An effective model of institutional taxation: lunatic asylums in Nineteenth-century England
Journal of Legal History
Routledge/Taylor & Francis
The compulsory establishment of large public lunatic asylums under Act of parliament in the nineteenth century to address the enormous increase in the number of the insane raised legal and practical challenges in relation to their status within the law of tax. As a result of their therapeutic and custodial objectives, these novel institutions required extensive landed property and very specific systems of governance, the fiscal consequences of which potentially undermined those very objectives. This article examines and analyses the nature and legal process of the application of the tax regime to these asylums, concluding that it constituted a rare and effective model of institutional taxation.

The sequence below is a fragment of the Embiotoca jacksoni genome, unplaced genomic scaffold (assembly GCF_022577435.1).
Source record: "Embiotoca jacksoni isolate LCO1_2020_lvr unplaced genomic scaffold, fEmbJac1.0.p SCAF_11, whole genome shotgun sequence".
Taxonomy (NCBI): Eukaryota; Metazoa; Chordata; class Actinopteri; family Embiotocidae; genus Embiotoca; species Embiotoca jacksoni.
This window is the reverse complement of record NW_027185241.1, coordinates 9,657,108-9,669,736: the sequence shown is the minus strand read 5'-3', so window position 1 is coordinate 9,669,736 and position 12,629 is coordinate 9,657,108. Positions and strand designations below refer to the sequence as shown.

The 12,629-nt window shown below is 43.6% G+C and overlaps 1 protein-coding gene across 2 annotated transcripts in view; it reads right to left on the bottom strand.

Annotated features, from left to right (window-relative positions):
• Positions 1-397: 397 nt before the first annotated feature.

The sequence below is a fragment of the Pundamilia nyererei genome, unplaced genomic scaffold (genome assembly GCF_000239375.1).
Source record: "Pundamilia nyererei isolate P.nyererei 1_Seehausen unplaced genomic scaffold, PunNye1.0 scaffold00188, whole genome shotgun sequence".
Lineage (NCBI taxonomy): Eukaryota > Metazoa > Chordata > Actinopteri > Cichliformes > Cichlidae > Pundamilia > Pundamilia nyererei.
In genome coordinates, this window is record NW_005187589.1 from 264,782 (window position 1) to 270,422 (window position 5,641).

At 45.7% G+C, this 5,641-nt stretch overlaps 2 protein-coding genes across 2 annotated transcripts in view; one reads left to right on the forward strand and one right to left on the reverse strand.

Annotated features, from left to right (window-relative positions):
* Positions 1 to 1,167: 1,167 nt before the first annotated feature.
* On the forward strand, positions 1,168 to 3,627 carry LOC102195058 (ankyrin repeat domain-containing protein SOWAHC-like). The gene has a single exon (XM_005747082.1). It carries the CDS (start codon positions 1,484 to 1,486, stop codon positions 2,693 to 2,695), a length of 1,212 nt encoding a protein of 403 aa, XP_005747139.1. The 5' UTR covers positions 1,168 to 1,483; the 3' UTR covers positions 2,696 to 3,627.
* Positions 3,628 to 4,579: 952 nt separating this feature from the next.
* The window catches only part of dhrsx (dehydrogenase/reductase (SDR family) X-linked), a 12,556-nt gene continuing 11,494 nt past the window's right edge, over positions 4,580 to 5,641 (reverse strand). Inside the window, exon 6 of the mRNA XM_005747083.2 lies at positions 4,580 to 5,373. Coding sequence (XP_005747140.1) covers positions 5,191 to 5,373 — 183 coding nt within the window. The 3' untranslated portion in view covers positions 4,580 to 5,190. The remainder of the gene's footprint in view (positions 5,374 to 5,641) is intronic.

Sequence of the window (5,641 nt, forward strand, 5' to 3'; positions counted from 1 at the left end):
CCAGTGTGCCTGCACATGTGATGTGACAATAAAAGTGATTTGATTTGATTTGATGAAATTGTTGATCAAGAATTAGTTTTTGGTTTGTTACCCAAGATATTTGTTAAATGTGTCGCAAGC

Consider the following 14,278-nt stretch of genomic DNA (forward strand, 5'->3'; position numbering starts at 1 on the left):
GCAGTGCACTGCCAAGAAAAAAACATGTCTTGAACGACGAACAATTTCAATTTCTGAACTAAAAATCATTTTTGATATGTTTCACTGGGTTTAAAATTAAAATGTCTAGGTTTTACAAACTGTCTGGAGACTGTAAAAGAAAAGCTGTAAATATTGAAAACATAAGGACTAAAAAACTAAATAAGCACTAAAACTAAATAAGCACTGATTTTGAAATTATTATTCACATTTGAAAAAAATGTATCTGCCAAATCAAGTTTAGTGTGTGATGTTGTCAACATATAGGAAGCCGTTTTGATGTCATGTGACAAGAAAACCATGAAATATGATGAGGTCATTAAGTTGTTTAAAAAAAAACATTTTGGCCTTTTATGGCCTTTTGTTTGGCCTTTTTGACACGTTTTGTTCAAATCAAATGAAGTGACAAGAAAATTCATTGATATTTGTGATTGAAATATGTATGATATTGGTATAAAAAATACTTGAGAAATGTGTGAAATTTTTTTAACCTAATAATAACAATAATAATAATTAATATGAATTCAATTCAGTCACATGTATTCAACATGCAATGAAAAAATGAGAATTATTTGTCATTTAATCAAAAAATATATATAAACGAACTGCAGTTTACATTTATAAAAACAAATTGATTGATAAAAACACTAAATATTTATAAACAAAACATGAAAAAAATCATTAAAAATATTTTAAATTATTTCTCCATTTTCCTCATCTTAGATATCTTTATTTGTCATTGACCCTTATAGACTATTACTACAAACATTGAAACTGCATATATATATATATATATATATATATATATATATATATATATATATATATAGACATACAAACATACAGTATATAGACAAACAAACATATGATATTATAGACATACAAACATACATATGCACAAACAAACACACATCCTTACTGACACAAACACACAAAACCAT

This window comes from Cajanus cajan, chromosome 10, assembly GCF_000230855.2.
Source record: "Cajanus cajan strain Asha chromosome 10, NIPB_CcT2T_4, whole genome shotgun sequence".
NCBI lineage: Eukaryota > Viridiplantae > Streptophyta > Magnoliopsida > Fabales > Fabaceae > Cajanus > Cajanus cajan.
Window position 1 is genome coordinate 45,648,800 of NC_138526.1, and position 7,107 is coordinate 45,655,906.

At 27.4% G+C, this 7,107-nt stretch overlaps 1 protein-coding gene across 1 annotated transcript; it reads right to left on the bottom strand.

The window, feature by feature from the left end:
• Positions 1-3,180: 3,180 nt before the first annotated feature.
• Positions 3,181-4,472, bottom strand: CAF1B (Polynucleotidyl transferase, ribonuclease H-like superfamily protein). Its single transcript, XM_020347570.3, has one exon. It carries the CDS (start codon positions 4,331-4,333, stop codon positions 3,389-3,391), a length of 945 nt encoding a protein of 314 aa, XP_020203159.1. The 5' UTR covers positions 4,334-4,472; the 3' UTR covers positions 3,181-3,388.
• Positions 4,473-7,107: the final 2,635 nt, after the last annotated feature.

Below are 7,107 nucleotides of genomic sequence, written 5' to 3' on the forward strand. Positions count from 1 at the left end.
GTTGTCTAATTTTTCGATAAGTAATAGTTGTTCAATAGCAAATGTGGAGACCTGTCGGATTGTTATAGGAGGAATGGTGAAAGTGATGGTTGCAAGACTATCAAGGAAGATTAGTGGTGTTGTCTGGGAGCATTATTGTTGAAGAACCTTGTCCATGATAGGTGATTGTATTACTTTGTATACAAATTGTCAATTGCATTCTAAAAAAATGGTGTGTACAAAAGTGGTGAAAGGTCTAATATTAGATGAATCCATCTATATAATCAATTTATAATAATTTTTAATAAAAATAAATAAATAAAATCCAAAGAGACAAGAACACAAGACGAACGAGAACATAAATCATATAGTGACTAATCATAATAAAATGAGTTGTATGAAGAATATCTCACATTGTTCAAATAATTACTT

This is an Author's Original Manuscript of an article submitted for consideration in the Journal of Legal History [copyright Taylor & Francis]; Journal of Legal History is available online at http://www.tandfonline.com/ 10.1080/01440365.2011.559119
J Legal Hist. 2011;32(1):31-59.
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